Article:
First experiences with quick-firing guns



During the last two decades of 19th century the major powers begun to examine the possibility to increase the rate of fire of their field guns. The concept of a quick-firing or quick-loading gun was already known at that time, having its origin in the naval field. To defend major ships against torpedo boats, small-calibre guns had been mounted on warship, firing fixed ammunition (fuze, shell and charge put in a metal case with the detonator attached). Vertical or horizontal wedge breech blocks with automatic cocking and ejector mechanisms allowed shortening the process of loading and unloading, thus increasing the rate of fire. It seemed possible to make the same with field artillery, by simply placing such quick-firing guns (37mm to 57mm calibre) on field carriages.

Experiments were carried out in several countries, but soon first problems arose. Although the rate of fire of these guns greatly exceeded that of traditional field guns, their accuracy was unsatisfactory at long range due to the low weight of the projectiles, and the maximal range itself was judged too short. Also the great increase of shells intake made more difficult supplying the guns.

In 1891 the publication of the study Das Feldgeschütz der Zukunft by German major general Richard Wille opened an intensive discussion on the possible appearance of the field gun of the future, where the major artillery experts of every country took part with countless articles and memorandum. At the same time the major weapons firms began drafting the first plan for quick-firing field gun of large calibre (over 57mm) field guns were carried out. Nevertheless, the problem could be solved only with the 75 mm field gun mle. 1897, devised by the French Army Arsenal of Puteaux.


Even the Bulgarian Army dealt with the question, and to test a quick-firing gun the Edict N° 28/5 February 1889 commanded “to order directly to the producer for test one automatic machine-gun type Hiram Maxim and one quick-firing non-automatic gun with all its fittings”. In all likelihood this gun should be identify with the 6 pdr Nordenfelt with a calibre of 57mm, which was tested, but no additional order was placed afterwards. During the Balkan War and the World War I it was assigned to the coast artillery and placed near Varna.

On 22 and 24 June 1891 in the proving ground of Sofia at Yuch Bunar severe tests were made with a 53mm Fahrpanzer built the German firm Grusonwerk of Magdeburg. A similar test had been made in Belgrade in May, and was repeated at Hademköi, near Istambul, in December 1892, this time with a 57mm gun. The work schedules were prepared by the Bulgarian War Minister, col. Mihail Savov, and were aimed to appreciate the effect of a quick-firing light calibre gun against both animate and inanimate targets. The result were regarded as satisfactory, but the Bulgarian Army decided to adopt the more powerful 57mm gun, that had proved to be as much satisfactory in the tests performed at Tangerhütte in 1891 and at Hademköi in 1892.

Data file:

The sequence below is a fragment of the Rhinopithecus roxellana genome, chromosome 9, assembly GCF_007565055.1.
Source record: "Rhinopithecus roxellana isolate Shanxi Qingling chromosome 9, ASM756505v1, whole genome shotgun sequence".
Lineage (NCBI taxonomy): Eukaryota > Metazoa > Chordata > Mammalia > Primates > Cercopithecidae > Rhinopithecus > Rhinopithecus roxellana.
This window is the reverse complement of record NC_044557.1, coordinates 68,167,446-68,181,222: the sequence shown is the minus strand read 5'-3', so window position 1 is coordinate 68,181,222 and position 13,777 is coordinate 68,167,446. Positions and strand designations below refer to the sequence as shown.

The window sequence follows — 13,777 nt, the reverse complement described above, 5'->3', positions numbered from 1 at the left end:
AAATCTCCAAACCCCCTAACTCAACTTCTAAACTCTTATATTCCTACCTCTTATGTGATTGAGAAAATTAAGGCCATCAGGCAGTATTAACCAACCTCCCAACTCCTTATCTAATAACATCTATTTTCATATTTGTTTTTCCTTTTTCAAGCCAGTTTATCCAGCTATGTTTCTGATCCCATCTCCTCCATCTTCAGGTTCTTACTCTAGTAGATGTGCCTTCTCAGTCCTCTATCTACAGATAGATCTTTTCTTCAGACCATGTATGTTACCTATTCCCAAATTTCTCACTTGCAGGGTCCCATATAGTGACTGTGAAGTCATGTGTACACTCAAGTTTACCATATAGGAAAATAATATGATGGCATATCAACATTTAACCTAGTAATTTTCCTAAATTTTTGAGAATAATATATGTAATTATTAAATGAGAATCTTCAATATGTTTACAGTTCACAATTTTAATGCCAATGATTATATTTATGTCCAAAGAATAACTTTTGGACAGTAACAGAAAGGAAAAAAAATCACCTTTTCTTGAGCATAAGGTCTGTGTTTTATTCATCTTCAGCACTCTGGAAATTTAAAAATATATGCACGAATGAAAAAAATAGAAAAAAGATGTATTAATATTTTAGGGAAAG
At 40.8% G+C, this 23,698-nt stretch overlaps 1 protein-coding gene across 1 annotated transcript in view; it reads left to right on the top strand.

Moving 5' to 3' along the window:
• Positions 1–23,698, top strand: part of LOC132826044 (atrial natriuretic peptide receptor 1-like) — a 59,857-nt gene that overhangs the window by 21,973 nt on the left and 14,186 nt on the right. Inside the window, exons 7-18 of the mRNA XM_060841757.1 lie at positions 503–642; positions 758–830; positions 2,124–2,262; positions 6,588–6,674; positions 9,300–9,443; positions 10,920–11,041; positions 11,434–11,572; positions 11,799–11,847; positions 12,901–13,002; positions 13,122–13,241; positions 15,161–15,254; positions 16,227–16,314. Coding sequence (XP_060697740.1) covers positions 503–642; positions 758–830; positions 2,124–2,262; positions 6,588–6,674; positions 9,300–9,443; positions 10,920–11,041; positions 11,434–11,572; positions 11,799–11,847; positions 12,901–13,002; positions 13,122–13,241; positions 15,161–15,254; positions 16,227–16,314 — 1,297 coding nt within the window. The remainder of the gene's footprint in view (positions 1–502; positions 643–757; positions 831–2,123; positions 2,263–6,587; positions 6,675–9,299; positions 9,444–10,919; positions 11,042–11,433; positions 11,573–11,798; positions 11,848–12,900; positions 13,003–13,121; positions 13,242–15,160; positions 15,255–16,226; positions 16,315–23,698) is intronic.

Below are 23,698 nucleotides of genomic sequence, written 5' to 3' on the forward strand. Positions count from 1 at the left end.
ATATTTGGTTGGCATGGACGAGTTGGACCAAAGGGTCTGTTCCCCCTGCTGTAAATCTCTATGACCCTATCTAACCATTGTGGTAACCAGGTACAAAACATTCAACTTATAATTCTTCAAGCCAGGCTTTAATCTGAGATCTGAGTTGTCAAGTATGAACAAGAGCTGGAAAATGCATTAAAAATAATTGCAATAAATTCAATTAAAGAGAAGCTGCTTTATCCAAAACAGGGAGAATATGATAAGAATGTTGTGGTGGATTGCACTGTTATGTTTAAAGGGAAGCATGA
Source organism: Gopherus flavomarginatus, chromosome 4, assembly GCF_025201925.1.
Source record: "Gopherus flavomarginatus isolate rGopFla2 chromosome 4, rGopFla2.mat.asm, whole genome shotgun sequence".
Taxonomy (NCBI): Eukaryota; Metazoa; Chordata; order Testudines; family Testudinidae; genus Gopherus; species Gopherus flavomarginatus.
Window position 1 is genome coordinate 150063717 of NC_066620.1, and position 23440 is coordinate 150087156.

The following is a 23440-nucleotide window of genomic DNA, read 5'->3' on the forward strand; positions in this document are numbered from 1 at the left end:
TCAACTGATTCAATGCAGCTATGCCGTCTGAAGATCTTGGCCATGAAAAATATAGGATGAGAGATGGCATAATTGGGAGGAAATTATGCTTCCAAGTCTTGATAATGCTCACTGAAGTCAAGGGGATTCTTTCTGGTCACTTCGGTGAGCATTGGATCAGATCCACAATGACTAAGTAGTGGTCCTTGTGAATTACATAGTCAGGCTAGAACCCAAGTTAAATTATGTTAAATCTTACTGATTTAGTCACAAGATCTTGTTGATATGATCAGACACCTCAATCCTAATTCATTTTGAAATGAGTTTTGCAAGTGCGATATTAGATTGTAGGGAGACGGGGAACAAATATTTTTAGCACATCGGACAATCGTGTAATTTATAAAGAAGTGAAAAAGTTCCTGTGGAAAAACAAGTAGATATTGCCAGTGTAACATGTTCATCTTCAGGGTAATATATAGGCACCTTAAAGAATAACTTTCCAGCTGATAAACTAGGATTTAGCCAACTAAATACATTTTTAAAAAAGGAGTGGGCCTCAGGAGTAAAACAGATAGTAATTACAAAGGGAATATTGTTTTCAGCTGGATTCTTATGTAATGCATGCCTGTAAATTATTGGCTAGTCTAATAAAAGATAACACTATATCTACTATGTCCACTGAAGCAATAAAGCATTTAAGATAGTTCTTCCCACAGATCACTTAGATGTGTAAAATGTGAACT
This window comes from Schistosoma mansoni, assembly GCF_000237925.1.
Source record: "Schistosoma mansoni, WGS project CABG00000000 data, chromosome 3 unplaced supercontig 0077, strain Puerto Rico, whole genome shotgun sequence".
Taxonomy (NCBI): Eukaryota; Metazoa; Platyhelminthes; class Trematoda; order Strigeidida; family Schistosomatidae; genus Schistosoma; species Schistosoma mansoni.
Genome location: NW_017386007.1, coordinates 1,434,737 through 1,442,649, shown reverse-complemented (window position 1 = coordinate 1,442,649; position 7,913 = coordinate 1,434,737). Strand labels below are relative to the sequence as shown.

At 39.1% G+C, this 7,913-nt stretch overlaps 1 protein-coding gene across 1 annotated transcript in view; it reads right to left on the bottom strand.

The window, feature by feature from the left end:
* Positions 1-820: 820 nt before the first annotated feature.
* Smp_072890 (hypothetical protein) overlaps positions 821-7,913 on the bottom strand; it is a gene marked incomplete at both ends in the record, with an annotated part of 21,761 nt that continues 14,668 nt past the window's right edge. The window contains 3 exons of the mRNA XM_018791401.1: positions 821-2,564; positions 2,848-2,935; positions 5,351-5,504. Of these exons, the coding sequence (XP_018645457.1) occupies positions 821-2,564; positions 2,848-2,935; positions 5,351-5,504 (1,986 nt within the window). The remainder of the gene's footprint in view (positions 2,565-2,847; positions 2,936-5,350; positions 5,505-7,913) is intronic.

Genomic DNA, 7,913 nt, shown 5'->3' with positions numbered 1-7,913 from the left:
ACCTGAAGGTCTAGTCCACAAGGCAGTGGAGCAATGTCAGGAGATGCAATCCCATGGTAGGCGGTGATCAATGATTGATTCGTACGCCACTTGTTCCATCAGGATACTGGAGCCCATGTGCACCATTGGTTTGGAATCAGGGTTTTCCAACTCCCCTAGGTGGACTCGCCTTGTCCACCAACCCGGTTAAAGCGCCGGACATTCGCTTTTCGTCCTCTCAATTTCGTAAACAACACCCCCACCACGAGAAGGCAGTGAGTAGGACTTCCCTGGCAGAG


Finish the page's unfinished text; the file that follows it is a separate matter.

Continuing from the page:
On 1 and 2 October 1892 another test was made at Yuch Bunar, this time with a 47mm QF gun and a 8mm machine gun, both manufactured by the Austrian firm Skoda of Pilsen. The Bulgarian NCOs, who served the gun for the first time, fired for 1’ 30, shooting the target placed 400 m away. The breech lock was judged solid and easy to handle. Also the machine gun, after some initial mechanical faults, worked satisfactorily. The Bulgarian Army nevertheless decided to not adopt these weapons.


After these initial trials the Artillery Inspector, col. Boncho Balabanov, decided to form a special commission to deeply investigate the whole matter, going to the major artillery firms of the Westerner Europe to test the gun in loco. The Inspector himself joined the commission that should visit the firms Schneider, Canet and St. Chamond in France, Armstrong in Great Britain, Cockeril in Belgium and, obviously, Krupp in Germany. Till now I have been not able to know which firms were actually visited, but in 1896 the Artillery Committee presided by col. Balabanov decided to improve the existing field and mountain guns, without adopting for the moment quick-firing guns, and to purchase modern heavy howitzers and long guns for the fortress-siege park.

In May 1897 a representative of the Maxim-Nordenfelt arrived at Sofia to carry out trials of a 37mm quick-firing gun, hoping to receive an order from the Bulgarian government, and according with Jonathan A. Grant, “the efforts were rewarded when Maxim Nordenfeldt received and order worth about 1 million francs” (Rulers, guns, and money…, p. 99).